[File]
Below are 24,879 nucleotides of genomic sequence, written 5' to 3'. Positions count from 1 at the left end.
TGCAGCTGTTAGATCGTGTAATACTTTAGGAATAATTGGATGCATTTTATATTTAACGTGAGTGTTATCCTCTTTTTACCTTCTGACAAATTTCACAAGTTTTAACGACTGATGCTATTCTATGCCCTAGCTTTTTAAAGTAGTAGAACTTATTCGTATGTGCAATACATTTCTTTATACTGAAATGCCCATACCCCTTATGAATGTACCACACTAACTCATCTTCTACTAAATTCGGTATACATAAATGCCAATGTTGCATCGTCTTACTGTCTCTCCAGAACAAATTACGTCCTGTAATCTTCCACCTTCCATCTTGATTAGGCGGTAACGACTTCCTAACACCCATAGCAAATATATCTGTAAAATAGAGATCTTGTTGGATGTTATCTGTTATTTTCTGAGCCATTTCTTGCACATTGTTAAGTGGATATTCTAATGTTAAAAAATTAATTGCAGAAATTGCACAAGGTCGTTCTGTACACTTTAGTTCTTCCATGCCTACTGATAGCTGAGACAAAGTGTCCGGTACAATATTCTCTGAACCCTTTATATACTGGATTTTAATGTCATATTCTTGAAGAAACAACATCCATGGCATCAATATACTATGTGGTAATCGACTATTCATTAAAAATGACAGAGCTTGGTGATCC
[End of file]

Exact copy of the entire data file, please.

Below are 24,879 nucleotides of genomic sequence, written 5' to 3'. Positions count from 1 at the left end.
TGCAGCTGTTAGATCGTGTAATACTTTAGGAATAATTGGATGCATTTTATATTTAACGTGAGTGTTATCCTCTTTTTACCTTCTGACAAATTTCACAAGTTTTAACGACTGATGCTATTCTATGCCCTAGCTTTTTAAAGTAGTAGAACTTATTCGTATGTGCAATACATTTCTTTATACTGAAATGCCCATACCCCTTATGAATGTACCACACTAACTCATCTTCTACTAAATTCGGTATACATAAATGCCAATGTTGCATCGTCTTACTGTCTCTCCAGAACAAATTACGTCCTGTAATCTTCCACCTTCCATCTTGATTAGGCGGTAACGACTTCCTAACACCCATAGCAAATATATCTGTAAAATAGAGATCTTGTTGGATGTTATCTGTTATTTTCTGAGCCATTTCTTGCACATTGTTAAGTGGATATTCTAATGTTAAAAAATTAATTGCAGAAATTGCACAAGGTCGTTCTGTACACTTTAGTTCTTCCATGCCTACTGATAGCTGAGACAAAGTGTCCGGTACAATATTCTCTGAACCCTTTATATACTGGATTTTAATGTCATATTCTTGAAGAAACAACATCCATGGCATCAATATACTATGTGGTAATCGACTATTCATTAAAAATGACAGAGCTTGGTGATCC